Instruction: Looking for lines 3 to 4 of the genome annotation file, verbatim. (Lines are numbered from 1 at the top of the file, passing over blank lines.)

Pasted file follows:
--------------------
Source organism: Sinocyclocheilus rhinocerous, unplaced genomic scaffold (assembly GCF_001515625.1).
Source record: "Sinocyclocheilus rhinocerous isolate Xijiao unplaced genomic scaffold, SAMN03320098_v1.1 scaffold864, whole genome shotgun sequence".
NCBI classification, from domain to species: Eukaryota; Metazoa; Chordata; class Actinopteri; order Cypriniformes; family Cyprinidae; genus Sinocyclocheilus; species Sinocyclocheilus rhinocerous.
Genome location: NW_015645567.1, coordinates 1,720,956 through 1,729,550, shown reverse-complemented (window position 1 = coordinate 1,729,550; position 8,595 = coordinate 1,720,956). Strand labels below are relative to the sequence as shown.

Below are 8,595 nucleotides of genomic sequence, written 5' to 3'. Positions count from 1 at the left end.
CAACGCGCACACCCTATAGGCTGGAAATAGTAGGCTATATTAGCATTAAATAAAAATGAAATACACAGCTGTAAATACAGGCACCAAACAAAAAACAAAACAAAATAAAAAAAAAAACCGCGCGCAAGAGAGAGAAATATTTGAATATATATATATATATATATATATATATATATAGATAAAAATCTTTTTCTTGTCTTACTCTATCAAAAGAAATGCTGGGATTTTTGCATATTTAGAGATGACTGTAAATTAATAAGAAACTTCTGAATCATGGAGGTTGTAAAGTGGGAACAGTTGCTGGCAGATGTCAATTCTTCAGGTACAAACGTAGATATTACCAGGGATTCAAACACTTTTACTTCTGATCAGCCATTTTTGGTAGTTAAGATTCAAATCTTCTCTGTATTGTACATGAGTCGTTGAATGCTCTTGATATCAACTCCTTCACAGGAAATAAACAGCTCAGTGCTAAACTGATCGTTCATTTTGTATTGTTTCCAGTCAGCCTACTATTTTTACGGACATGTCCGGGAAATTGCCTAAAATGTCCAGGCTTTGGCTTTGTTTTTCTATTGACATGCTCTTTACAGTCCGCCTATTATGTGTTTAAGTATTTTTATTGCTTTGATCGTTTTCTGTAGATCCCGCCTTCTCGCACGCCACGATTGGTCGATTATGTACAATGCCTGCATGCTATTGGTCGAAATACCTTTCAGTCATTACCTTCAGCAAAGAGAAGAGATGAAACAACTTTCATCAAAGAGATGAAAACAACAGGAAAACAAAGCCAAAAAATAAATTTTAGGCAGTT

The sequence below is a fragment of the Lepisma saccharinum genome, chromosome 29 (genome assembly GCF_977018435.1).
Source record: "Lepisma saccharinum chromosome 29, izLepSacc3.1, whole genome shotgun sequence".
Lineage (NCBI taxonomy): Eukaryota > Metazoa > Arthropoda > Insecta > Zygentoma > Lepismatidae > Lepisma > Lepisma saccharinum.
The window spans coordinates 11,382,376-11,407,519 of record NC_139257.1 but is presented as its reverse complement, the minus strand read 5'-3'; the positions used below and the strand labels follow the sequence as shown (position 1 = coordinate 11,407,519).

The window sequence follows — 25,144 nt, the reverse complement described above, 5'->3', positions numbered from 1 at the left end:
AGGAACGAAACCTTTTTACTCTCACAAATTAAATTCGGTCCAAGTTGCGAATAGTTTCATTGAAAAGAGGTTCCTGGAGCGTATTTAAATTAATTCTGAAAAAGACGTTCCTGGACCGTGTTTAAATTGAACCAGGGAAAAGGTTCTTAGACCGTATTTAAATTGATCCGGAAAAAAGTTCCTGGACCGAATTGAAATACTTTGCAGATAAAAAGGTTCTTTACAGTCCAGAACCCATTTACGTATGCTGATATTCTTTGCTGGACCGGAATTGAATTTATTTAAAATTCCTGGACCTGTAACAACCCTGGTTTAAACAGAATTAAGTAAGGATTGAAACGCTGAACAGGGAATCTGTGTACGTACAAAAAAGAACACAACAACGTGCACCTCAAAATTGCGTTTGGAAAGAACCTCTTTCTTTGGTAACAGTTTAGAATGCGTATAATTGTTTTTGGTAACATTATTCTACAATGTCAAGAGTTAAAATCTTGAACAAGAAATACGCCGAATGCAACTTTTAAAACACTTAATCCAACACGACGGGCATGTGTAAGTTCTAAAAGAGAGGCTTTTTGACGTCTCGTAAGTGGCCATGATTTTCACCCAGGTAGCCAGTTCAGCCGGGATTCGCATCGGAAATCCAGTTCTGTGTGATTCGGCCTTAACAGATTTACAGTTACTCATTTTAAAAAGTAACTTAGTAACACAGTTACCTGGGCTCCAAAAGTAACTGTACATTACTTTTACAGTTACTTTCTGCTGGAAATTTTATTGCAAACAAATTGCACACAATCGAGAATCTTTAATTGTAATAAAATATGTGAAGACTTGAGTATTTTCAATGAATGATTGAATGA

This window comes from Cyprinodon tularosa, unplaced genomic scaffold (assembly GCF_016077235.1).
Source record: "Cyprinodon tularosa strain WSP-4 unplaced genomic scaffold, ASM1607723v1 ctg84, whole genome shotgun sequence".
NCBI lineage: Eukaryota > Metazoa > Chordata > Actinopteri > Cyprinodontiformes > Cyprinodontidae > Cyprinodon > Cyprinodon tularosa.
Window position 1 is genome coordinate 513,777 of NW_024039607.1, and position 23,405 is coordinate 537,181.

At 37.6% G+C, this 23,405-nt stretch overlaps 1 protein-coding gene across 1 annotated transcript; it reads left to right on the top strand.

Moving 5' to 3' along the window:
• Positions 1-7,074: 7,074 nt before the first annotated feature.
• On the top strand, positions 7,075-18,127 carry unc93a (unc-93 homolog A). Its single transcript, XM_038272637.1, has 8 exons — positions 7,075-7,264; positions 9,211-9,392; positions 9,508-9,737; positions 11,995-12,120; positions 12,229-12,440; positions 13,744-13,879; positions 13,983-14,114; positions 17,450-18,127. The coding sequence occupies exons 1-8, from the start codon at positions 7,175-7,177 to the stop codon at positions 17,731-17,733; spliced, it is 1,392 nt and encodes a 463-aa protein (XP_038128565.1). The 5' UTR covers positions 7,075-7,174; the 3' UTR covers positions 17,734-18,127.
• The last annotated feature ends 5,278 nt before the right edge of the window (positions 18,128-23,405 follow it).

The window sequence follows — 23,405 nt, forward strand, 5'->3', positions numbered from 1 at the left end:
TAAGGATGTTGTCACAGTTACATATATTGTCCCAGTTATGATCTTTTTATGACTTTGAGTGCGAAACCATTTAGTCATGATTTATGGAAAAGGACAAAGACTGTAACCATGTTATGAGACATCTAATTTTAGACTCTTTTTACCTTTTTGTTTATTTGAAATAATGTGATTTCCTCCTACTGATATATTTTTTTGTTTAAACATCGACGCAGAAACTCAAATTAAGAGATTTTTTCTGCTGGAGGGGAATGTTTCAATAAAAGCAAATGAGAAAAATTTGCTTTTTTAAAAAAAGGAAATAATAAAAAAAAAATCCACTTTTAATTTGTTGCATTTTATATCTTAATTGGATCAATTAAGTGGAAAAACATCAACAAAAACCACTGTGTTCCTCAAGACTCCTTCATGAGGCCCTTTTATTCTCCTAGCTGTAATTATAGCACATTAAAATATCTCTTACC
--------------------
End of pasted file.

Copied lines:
NCBI classification, from domain to species: Eukaryota; Metazoa; Chordata; class Actinopteri; order Cypriniformes; family Cyprinidae; genus Sinocyclocheilus; species Sinocyclocheilus rhinocerous.
Genome location: NW_015645567.1, coordinates 1,720,956 through 1,729,550, shown reverse-complemented (window position 1 = coordinate 1,729,550; position 8,595 = coordinate 1,720,956). Strand labels below are relative to the sequence as shown.